17 Dec 2014

Kickstarter Funded in Just Over 24 Hours!

Wow what a day that was. We smashed through the funding goal around 25 hours after launch, leaving us all a bit stunned.
It would seem the done thing is to add stretch goals to the project. Now we’ve been working on the MeArm and MeBrain for a while now so we have features lined up that we hoped to include in later versions but it would seem that the iron is very much hot right now.

Going through the features and the budgets to achieve them we’ve come up with this list.

£7,500 – Stickers! Almost everyone gets a MeArm sticker, I love them, you love them, my daughter is crazy about them. Lets face it, I want stickers and this is a good way to get them. These will ship with every physical product. Thanks / Coffee backers will not get a sticker.

£10,000 – Hex Head Screws and Hex Key in the Box! Tools included. We switch from standard screws to hex head screws, they’re more expensive but with this sort of order we can bring them in at the sort of price we’re currently paying for screws. The Hex Key is a little more but it would make the kit better as a whole.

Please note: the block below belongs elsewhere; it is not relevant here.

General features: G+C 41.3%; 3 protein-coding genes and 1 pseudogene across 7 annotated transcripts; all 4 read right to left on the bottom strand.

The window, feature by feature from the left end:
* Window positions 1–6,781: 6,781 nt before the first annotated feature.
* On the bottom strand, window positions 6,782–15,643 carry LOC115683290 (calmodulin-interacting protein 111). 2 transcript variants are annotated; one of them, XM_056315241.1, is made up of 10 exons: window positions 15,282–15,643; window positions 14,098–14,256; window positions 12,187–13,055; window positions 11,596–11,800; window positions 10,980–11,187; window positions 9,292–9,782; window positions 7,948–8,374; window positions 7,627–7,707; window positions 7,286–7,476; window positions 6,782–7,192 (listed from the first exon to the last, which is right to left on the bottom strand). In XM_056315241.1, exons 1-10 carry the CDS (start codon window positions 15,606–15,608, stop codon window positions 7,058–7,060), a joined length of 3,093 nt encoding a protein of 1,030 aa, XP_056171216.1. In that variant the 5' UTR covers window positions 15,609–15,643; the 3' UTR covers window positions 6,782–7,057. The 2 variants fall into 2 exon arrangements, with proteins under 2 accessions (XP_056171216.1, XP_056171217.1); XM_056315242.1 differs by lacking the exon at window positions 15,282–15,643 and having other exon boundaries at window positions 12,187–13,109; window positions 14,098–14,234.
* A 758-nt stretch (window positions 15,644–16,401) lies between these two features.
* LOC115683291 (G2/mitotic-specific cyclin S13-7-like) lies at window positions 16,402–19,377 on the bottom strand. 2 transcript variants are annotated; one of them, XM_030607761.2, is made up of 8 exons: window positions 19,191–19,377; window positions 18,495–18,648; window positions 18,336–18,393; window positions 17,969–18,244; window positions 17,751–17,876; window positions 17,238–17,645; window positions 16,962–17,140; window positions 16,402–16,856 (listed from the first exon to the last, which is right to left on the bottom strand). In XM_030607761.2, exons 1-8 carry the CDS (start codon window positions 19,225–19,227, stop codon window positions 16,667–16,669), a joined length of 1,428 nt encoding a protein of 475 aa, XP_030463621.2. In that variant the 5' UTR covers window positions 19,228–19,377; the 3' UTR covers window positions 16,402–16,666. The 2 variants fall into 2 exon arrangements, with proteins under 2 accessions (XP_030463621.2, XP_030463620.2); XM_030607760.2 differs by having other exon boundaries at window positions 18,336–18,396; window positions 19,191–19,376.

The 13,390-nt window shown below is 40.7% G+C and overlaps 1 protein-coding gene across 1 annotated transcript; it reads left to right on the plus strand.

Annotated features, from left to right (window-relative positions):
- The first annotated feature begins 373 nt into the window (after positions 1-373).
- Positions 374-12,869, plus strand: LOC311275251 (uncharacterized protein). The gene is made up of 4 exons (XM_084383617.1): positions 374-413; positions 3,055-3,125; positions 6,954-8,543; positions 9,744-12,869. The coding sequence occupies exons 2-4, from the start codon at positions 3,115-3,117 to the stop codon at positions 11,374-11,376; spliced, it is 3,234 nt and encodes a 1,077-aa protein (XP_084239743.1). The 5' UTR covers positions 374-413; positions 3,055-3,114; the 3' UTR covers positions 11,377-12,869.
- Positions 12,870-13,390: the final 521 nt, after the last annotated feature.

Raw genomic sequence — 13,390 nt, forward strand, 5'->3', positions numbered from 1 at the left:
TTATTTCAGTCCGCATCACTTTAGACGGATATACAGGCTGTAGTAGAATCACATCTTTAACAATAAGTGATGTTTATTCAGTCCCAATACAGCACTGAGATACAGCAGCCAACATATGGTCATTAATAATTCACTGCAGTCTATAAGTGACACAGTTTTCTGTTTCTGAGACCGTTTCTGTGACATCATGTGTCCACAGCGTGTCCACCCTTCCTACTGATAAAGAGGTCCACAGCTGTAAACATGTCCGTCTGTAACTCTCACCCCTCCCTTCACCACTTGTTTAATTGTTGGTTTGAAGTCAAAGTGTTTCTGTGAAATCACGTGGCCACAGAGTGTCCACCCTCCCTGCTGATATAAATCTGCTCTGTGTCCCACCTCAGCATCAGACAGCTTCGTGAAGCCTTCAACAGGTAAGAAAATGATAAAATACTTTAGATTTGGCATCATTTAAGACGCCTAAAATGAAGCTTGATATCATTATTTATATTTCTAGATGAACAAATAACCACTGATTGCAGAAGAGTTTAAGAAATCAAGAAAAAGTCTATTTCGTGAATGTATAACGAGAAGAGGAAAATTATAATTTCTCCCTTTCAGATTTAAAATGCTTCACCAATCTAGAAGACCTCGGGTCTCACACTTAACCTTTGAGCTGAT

£20,000 – Wireless Support with XBEE Socket! Adding a socket to the board so you can add an XBEE or XRF module to add easy wireless control to the MeArm. Adds a bit to the bill of materials and manufacturing cost. Would be covered by the larger order. Solder pads for the Ciseco SRF module would also make sense!

£30,000 – Bluetooth Low Energy Support. This would add a socket for a Bluetooth module and fund the development of an Andriod App, we can also look at the iPhone app.

£50,000 – Raspberry Pi Support. With the Atmel Mega32u4 we should be able to interface successfully with the Pi. With pledges to this level we can cover the development for Raspberry Pi and do a proper job of it.

£100,000 – Potato Salad. We break £100,000 me and a bunch of MeArms make potato salad, film it and put it on youtube, I say the name of everybody who has backed the project (and wants their name read aloud) while making the potato salad.

Would be amazing to make any of these goals a reality.

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15 Dec 2014

MeArm hits Kickstarter!